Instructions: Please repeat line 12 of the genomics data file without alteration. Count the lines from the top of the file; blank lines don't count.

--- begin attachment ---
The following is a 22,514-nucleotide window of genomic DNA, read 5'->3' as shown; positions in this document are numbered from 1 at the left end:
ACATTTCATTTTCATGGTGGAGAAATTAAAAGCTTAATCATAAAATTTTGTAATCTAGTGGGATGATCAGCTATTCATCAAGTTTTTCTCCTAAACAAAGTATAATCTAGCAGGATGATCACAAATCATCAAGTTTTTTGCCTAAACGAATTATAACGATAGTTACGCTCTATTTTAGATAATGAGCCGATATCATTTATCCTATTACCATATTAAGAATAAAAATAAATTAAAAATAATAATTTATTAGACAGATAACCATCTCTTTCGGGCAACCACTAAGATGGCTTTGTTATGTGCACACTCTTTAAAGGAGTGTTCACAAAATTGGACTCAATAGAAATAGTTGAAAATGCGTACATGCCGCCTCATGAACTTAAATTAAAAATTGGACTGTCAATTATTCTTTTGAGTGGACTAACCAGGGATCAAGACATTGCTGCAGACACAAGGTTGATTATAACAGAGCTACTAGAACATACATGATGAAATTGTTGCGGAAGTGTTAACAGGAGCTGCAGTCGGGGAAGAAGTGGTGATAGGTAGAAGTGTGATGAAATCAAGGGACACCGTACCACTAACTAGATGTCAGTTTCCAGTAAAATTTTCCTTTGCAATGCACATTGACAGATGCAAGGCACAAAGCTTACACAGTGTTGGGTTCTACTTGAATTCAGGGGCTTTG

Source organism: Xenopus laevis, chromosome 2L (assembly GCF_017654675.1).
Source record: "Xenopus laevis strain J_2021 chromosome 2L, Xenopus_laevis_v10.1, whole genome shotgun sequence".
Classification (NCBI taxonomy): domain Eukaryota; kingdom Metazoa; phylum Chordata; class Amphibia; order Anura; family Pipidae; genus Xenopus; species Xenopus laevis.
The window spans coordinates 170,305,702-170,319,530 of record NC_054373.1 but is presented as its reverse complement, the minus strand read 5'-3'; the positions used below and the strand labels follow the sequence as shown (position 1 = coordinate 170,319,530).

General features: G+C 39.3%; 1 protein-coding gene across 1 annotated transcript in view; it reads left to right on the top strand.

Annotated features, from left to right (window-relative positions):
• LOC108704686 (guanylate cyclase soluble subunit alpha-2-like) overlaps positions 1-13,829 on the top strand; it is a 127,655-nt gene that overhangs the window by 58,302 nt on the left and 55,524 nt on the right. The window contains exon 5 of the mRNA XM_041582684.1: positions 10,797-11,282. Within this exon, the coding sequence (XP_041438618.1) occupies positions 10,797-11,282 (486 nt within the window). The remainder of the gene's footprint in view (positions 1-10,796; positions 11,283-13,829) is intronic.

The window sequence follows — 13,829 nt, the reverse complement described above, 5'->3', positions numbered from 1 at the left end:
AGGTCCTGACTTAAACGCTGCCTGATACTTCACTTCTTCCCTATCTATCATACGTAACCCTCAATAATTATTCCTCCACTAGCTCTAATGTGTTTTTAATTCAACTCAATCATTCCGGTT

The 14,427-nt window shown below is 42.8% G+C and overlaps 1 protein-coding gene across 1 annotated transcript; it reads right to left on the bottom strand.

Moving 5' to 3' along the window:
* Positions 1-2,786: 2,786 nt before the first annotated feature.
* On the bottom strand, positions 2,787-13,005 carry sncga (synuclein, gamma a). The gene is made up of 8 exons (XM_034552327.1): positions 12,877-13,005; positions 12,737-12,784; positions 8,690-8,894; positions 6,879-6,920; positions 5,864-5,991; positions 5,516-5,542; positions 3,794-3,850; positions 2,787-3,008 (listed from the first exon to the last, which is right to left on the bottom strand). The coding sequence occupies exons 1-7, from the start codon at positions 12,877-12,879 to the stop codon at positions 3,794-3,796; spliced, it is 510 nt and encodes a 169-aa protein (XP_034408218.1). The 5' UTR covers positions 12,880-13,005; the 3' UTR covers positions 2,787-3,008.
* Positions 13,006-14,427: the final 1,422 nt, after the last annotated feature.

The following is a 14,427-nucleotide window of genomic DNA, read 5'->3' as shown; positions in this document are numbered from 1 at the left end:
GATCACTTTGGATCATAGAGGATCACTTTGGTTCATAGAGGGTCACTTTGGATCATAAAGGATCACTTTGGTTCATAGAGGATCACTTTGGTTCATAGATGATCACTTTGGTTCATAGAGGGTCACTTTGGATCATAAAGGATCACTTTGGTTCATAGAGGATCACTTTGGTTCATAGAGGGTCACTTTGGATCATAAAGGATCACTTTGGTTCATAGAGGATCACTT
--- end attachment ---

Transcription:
The 14,427-nt window shown below is 42.8% G+C and overlaps 1 protein-coding gene across 1 annotated transcript; it reads right to left on the bottom strand.